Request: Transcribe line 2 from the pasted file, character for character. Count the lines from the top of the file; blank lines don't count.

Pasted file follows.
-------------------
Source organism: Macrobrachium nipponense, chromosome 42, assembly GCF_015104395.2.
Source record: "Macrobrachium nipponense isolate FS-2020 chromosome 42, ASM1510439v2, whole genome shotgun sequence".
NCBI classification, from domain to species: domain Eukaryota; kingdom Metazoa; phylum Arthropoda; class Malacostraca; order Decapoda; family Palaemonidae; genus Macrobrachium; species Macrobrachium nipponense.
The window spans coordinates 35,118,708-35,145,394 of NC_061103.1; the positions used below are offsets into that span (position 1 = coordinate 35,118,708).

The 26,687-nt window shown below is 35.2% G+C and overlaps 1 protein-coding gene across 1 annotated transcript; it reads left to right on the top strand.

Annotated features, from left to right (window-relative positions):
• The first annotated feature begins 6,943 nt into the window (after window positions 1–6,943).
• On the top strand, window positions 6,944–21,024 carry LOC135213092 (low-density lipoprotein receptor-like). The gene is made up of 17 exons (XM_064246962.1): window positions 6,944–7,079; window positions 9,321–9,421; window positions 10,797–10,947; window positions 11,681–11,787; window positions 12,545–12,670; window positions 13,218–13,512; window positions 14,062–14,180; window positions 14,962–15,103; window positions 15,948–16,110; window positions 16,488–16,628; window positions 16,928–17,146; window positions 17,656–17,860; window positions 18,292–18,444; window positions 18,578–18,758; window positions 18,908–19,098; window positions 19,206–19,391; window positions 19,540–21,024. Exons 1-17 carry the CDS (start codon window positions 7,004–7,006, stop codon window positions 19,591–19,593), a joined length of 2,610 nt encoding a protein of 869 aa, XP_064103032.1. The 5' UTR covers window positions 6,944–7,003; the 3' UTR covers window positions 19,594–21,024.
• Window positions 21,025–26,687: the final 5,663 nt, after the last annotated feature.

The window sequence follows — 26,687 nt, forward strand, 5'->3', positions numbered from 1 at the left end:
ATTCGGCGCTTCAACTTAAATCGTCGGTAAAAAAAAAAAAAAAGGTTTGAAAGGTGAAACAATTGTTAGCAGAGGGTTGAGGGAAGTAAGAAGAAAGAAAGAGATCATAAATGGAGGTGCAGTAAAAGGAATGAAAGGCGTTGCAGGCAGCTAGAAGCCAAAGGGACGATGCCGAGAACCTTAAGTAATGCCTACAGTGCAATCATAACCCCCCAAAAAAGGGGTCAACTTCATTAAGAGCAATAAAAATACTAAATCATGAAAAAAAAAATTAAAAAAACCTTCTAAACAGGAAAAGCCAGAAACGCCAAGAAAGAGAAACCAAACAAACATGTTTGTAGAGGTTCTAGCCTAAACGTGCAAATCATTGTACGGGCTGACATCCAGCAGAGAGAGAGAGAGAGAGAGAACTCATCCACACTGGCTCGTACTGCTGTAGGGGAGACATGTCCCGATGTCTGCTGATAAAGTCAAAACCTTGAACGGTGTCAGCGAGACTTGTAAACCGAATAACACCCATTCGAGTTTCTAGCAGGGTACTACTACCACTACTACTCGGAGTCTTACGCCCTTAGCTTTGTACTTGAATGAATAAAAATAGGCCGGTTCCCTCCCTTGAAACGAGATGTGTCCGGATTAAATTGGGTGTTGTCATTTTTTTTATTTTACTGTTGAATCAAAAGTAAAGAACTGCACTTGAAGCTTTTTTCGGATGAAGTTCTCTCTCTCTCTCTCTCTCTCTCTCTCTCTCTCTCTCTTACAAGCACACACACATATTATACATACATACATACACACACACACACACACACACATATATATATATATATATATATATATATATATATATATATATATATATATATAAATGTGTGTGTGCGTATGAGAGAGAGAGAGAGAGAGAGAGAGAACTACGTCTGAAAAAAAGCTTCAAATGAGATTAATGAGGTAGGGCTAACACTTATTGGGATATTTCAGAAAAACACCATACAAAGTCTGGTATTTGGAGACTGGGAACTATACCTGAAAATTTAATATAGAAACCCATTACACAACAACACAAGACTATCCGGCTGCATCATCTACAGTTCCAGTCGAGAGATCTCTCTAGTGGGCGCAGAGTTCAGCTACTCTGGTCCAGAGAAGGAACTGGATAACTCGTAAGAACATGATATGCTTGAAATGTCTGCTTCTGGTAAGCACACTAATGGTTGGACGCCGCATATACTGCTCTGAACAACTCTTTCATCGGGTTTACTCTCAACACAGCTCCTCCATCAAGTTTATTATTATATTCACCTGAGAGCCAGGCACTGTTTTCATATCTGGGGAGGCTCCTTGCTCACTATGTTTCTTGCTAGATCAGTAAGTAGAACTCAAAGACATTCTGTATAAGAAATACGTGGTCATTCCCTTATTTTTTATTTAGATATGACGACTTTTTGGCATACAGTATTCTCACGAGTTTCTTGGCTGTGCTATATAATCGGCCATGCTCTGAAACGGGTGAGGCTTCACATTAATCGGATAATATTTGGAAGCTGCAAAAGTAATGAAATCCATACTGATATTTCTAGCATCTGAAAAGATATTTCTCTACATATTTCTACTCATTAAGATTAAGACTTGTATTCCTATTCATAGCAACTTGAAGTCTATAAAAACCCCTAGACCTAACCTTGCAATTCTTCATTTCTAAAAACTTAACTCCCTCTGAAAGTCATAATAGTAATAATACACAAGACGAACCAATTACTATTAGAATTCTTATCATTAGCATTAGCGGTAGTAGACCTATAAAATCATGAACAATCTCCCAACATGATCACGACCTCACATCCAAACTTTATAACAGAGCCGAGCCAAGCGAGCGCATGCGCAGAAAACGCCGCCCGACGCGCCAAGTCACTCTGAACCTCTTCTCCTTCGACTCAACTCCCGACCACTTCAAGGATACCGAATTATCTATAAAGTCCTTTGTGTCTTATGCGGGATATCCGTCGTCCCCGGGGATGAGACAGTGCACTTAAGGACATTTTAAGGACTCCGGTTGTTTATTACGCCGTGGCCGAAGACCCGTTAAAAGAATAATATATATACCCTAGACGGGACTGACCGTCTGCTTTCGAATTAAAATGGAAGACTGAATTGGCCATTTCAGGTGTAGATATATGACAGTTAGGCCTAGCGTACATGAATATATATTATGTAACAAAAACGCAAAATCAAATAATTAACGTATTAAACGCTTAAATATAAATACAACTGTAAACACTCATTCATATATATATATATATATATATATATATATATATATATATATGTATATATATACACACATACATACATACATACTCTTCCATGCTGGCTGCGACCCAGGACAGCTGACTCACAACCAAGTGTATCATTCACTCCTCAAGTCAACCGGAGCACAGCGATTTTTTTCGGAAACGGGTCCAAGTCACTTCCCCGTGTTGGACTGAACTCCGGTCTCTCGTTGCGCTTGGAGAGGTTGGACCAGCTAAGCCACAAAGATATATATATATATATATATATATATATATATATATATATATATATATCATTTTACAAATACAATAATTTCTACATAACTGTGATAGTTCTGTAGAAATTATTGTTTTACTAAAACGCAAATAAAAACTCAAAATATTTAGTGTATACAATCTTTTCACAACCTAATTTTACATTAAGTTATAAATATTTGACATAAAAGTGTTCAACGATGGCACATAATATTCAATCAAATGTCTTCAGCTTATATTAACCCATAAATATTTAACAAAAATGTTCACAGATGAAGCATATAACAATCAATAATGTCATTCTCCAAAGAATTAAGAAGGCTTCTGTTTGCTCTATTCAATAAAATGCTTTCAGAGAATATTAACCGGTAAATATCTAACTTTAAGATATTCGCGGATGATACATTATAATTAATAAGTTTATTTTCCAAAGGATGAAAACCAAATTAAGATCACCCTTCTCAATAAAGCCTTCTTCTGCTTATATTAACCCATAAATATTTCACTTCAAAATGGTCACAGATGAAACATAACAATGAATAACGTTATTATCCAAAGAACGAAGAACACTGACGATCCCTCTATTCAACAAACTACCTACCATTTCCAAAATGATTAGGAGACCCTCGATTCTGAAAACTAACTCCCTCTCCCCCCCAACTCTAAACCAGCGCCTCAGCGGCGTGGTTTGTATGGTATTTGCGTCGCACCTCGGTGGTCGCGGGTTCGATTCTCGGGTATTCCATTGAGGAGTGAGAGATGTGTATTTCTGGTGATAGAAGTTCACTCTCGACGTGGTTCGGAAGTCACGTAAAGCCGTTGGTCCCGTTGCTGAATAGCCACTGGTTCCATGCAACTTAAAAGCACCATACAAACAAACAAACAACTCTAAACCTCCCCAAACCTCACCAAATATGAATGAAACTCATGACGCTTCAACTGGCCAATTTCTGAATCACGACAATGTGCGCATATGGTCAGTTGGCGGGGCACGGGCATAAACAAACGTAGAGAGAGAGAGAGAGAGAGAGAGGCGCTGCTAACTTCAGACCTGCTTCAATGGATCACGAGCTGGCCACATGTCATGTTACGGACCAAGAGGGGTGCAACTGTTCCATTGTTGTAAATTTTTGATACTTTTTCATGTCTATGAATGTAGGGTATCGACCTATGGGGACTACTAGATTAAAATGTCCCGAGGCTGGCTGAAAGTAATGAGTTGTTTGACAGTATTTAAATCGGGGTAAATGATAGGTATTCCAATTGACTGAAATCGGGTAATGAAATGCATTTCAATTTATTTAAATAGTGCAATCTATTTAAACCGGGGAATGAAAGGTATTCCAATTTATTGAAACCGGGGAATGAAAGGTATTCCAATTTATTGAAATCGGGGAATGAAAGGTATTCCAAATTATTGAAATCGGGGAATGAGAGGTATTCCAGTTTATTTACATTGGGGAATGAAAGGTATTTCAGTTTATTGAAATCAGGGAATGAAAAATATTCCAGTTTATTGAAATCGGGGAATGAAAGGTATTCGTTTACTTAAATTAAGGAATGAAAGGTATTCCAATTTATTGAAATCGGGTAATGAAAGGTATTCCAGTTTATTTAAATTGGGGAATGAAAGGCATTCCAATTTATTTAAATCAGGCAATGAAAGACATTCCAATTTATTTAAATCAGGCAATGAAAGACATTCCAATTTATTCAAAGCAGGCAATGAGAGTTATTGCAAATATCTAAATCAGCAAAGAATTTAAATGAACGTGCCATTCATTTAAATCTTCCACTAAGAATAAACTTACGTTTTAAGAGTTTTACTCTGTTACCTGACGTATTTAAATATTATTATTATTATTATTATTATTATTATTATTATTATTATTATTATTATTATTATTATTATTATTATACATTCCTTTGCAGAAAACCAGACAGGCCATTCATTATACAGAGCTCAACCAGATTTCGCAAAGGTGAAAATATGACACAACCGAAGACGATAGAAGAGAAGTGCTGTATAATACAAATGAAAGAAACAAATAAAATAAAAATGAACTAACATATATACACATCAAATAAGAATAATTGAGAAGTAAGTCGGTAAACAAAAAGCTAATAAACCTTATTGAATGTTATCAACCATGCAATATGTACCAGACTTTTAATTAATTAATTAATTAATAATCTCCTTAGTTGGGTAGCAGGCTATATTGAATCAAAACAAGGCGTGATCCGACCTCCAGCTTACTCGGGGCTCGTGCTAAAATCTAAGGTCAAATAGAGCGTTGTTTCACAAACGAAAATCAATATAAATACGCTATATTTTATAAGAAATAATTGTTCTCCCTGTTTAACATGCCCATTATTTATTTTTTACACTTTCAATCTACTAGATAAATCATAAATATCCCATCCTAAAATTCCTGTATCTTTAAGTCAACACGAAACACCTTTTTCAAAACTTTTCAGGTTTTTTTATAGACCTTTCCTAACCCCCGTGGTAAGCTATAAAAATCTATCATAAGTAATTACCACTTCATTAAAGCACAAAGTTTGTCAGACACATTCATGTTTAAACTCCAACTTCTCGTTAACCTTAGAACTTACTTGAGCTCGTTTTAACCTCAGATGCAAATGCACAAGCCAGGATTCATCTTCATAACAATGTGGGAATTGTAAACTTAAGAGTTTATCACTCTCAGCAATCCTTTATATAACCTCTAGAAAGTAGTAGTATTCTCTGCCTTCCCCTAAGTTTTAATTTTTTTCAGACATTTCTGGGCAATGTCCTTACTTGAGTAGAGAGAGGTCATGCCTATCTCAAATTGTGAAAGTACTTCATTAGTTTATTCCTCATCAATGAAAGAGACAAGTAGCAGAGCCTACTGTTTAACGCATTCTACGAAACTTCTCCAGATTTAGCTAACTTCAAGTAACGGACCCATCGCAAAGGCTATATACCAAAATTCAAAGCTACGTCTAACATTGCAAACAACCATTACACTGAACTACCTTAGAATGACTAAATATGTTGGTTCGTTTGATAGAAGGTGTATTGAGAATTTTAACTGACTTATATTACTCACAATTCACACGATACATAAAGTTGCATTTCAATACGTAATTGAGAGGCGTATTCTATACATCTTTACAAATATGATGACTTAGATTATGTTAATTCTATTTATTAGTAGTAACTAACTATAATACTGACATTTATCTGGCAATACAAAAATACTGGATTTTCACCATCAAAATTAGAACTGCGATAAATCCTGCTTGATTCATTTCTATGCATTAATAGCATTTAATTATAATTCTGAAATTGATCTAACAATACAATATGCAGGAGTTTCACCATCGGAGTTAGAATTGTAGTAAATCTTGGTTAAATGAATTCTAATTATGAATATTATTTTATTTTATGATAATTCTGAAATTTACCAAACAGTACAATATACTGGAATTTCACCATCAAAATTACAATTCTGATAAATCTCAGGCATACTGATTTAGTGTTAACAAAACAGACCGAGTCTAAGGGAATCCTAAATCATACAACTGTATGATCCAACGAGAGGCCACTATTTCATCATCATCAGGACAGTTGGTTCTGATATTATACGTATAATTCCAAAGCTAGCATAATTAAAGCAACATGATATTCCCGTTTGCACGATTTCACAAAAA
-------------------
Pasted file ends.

Source record: "Macrobrachium nipponense isolate FS-2020 chromosome 42, ASM1510439v2, whole genome shotgun sequence".